5.23.2011

Water for Elephants (2011)



Jeanne and I took in Francis Lawrence's Water for Elephants on Friday evening and came away entertained. The director of the almost-great I Am Legend (2007), Lawrence has created an actors' showcase here, albeit one in which the male lead is a little out of his element.



It's a vibrant film. The lighting was strong throughout, giving the film the right feel of nostalgia in some places with hints of the surreal in others. I particularly liked the interiors of the boxcars at night--very nice job in establishing the rollicking confinement of a travelling entertainment.



It's a nice embedded narrative, a story told in flashback by the likable Hal Holbrook (who has given a one-man show at FSCJ's South Campus a few times in recent years)--the aged version of Jacob Jankowski (Robert Pattinson), our story's protagonist. Jankowski loses his family and his fortune in a short period of time. He sets out to find his way in life and becomes a veterinarian for the Benzini Brothers Circus.



He quickly ingratiates himself to the circus's owner, August (played wonderfully by Cristolph Waltz), and very shortly thereafter to the owner's lovely wife Marlene (a nice turn by Reece Witherspoon).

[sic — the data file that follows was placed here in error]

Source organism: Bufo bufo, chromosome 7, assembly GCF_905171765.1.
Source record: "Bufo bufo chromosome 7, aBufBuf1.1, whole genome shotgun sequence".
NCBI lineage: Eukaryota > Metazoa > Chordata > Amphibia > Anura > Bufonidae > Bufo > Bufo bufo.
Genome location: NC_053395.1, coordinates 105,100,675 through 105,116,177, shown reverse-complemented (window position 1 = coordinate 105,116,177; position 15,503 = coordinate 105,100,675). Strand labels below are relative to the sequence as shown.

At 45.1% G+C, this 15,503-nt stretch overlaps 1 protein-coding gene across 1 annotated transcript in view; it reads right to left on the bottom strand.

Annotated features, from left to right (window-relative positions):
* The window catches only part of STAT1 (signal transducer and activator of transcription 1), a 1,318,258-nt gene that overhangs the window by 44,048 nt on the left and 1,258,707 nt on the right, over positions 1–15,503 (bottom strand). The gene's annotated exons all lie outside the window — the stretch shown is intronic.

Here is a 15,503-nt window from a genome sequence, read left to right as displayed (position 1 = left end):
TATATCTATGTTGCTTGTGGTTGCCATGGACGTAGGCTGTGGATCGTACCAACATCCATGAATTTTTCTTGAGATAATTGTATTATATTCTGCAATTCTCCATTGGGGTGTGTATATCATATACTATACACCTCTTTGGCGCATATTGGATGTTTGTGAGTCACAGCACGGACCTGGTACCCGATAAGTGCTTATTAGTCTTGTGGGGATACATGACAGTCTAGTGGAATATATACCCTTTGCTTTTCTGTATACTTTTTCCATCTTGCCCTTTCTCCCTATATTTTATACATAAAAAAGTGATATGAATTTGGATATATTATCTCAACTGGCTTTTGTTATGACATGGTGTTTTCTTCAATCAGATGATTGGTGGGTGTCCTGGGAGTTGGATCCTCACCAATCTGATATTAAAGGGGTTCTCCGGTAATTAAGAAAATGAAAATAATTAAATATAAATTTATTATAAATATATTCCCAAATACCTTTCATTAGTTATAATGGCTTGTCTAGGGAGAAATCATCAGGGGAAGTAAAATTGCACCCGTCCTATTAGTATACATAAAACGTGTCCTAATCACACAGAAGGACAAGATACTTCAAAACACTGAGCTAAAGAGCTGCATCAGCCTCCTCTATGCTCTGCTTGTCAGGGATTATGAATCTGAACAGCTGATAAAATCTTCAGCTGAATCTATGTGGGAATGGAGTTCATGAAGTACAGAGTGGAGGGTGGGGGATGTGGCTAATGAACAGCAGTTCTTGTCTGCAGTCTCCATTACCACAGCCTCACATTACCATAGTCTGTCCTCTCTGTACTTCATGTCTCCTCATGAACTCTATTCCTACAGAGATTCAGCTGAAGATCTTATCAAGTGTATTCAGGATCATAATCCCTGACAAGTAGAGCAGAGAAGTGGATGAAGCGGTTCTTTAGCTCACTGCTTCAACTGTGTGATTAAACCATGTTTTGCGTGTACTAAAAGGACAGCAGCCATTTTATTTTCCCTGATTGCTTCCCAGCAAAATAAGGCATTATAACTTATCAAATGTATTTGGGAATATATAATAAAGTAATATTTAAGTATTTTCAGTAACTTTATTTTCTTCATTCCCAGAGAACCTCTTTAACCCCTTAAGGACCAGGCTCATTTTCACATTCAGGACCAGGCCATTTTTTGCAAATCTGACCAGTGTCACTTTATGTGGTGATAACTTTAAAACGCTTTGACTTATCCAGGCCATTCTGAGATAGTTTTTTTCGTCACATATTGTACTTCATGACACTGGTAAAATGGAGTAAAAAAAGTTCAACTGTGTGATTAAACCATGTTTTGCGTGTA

August is an interesting character. He teeters back and forth between living a life of extravagance and being able to pay his debts. He is both cruel and generous, a general and a confidante. I loved the scene in which he took Jacob on the roof of the train.



Waltz plays the eccentric villain very well, and his performance here is at least the equal of his Oscar-winning turn in Inglorius Basterds. He leaches what seems a very sincere appreciation for the history of the circus onto the screen, which makes it so much more difficult to watch him menacing his wife and the company's animals.



Witherspoon intrigues me. After watching her here, I can't picture another player in the role. She is sincere and alluring and she plays it with grace. It's so hard for me, as a fan of movies, to reconcile her work here with some of the silly choices in her past.



Pattinson is borderline creepy in his portrayal of Jacob. The scenes in which he watches August and Marlena dancing and being affectionate were uncomfortable, and he makes a strange face--a look of drug-addled constipation--time and time again. But when he's not making the face, he is believable and engaging as Jacob. It's a mixed bag for our vampish lead, but not an altogether poor outing.



The story is heart warming and nicely shot. I like the pacing, and Witherspoon and Waltz, in particular, really did a nice job with the piece. I like it at a 'B' grade and would recommend fans of the circus, of strong visual narratives, and of romance to see it in the theaters...

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